The Augsburg College Women’s Resource Center recently teamed up with the Minnesota Religious Coalition for Reproductive Choice (MN-RCRC) to host a screening of the film Sacred Choices: Ten new things to consider. This screening took place last Friday, February 20 in the Women’s Resource Center.
The MN-RCRC promotes that “every woman should be free to make decisions about having children according to her own conscience and religious beliefs” and that “people’s reproductive choices are broader when they understand how their bodies function and when they have opportunities to practice decision-making in a safe environment with adults who care about their well-being.”
The documentary Sacred Choices reveals ten new issues for people to consider if they believe abortion goes against their religion. Images of women at pro-life rallies flood the introduction of the film. “Not the Church, not the state, women must decide our fate,” is one of the many slogans chanted by seas of pro-life protesters. Among the notable demonstrators in the film, is Whoopi Goldberg, an avid supporter of the Roe vs. Wade decision.
The topics of consideration range from general religious freedom to the obscure case of a 9-year-old rape victim in Nicaragua whose life is threatened by her country’s religious opposition to abortion.
The film offers a plethora of reluctant testimony from Islamic spiritual leaders, rabbis, Catholic and protestant priests, and nuns. Islamic scholars site verses in the Quran that suggest that a fetus does not have a sole until it is 120 days old, which is significant considering the film also states that 91 percent of all abortions take place in the first trimester. Christian Scholars also defend similar verses in the Bible, but do not site them specifically.
These pro-choice supporting clergy men and women assert that women should be able to choose how they want to participate in their own religion. They also stress that women should be able to make reproductive choices without fear that their church will cast them out. They encourage viewers to think beyond the parameters of pro-choice and pro-life and really examine why they believe what they do about reproductive freedoms.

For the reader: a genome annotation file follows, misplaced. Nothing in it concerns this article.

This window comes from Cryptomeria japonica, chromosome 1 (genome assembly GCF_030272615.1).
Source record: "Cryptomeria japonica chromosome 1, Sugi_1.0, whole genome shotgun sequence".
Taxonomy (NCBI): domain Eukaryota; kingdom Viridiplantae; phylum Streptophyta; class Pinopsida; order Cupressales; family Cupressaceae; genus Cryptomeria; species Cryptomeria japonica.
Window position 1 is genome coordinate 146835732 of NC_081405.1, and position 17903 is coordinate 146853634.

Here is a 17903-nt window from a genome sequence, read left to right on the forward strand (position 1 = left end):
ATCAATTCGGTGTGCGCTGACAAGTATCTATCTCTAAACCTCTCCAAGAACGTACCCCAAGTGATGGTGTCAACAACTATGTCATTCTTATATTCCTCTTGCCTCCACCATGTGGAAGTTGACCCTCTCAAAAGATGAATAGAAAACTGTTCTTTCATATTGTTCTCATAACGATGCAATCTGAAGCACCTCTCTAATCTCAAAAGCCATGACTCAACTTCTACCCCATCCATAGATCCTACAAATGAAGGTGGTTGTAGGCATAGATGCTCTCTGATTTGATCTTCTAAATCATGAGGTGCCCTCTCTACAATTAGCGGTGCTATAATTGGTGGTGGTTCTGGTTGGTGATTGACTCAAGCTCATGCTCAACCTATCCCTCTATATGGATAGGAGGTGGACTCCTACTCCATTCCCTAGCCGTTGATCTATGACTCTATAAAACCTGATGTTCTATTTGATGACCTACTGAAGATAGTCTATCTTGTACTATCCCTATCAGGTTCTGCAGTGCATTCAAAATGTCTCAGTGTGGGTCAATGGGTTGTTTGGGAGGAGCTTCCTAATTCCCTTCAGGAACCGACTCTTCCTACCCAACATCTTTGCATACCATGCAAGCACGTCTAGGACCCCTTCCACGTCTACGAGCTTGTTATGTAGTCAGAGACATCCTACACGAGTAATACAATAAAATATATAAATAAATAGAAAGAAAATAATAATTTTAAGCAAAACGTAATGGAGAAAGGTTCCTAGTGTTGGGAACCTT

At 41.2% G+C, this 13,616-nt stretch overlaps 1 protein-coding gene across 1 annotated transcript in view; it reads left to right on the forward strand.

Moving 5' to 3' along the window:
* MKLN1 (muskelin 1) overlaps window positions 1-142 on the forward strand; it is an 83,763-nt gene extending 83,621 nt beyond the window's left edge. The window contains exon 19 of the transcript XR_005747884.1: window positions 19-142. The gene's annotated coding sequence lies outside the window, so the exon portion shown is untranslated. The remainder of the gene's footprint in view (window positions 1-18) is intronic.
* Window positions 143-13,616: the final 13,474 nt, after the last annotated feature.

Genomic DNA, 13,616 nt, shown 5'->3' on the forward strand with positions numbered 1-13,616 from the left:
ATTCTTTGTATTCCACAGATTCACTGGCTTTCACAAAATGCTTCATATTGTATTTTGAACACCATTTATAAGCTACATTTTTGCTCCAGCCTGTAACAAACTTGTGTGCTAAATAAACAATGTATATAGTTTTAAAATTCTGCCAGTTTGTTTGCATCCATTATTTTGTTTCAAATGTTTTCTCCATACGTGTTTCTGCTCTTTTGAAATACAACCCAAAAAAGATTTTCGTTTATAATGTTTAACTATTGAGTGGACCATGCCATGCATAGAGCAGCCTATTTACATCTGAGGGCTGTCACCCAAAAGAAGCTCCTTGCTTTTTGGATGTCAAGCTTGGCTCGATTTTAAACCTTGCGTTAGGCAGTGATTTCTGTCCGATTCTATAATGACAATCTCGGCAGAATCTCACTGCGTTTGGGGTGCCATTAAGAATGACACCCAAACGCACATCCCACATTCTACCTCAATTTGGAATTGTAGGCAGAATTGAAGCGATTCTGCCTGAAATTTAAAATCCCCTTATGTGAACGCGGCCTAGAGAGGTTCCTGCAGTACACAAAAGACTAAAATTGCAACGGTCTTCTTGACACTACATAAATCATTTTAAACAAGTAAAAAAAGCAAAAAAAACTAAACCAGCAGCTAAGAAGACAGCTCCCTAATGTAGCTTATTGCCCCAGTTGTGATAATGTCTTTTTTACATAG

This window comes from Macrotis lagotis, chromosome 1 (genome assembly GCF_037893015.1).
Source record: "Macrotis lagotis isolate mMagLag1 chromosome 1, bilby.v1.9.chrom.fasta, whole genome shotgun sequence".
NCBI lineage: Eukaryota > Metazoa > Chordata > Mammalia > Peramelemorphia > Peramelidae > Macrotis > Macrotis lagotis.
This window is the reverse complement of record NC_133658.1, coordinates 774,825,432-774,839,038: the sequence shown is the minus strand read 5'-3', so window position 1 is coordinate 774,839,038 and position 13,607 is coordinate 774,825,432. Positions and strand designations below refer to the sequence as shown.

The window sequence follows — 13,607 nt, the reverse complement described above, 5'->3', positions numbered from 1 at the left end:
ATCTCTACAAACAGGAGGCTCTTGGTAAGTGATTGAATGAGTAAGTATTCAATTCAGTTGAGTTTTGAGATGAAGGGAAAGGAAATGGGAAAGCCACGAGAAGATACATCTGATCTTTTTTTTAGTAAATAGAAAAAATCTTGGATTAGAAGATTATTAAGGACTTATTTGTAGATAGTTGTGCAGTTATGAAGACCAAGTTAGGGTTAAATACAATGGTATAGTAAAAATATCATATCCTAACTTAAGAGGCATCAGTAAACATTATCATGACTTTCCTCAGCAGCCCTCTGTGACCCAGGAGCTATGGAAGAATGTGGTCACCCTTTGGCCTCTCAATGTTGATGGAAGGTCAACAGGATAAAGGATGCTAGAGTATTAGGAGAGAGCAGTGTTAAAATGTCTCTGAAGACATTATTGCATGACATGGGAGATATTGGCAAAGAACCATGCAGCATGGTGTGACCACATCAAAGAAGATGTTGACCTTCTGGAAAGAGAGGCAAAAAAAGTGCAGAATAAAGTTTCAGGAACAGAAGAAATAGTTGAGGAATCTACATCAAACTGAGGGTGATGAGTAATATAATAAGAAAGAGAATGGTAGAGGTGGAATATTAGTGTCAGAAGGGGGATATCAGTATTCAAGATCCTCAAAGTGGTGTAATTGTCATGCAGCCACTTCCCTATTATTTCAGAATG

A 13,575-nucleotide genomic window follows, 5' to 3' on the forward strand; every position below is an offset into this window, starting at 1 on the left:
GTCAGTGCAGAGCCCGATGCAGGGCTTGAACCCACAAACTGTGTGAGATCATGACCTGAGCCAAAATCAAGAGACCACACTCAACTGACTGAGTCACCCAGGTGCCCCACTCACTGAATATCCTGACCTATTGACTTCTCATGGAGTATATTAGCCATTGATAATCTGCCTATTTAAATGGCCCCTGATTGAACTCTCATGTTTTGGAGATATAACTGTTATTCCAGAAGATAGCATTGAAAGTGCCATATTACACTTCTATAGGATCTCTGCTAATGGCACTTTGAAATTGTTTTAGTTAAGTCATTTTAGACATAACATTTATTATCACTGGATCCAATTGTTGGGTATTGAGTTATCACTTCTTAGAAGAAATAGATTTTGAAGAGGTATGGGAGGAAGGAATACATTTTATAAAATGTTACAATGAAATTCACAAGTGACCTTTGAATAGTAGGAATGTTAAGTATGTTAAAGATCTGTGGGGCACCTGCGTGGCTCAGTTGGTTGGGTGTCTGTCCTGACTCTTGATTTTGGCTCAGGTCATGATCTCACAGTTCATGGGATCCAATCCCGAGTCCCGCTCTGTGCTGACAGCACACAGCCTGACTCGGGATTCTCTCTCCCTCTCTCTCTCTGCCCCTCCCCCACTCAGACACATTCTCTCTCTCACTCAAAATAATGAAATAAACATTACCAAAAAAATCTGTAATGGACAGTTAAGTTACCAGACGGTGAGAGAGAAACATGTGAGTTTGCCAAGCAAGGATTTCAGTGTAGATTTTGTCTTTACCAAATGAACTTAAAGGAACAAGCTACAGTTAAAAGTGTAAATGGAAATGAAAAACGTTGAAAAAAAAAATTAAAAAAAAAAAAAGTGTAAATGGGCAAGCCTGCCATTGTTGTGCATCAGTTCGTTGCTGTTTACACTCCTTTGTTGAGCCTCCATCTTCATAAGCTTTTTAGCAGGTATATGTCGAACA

The film juxtaposes mothers happily holding their babies at morning mass with voice-overs of the Rabbi saying that there are in fact “physical and psychological reasons to justify abortions.” The images encompass the dissonance that many feel when attempting to prioritize religious teachings, parental duty and women’s rights reproductive autonomy.
The audience was all female and many stayed afterwards to discuss personal concerns about the issues mentioned in the film. One point that was stressed in the discussion but not in the film was to education women as a form of prevention. The women felt that if more young girls were taught earlier (like they are in Europe) about sexual responsibility and reproductive responsibility that the number of women seeking abortions would significantly decrease. More literature on this topic can be found in the Women’s Resource Center located in Sverdrup Hall or at www.mnrcrc.org.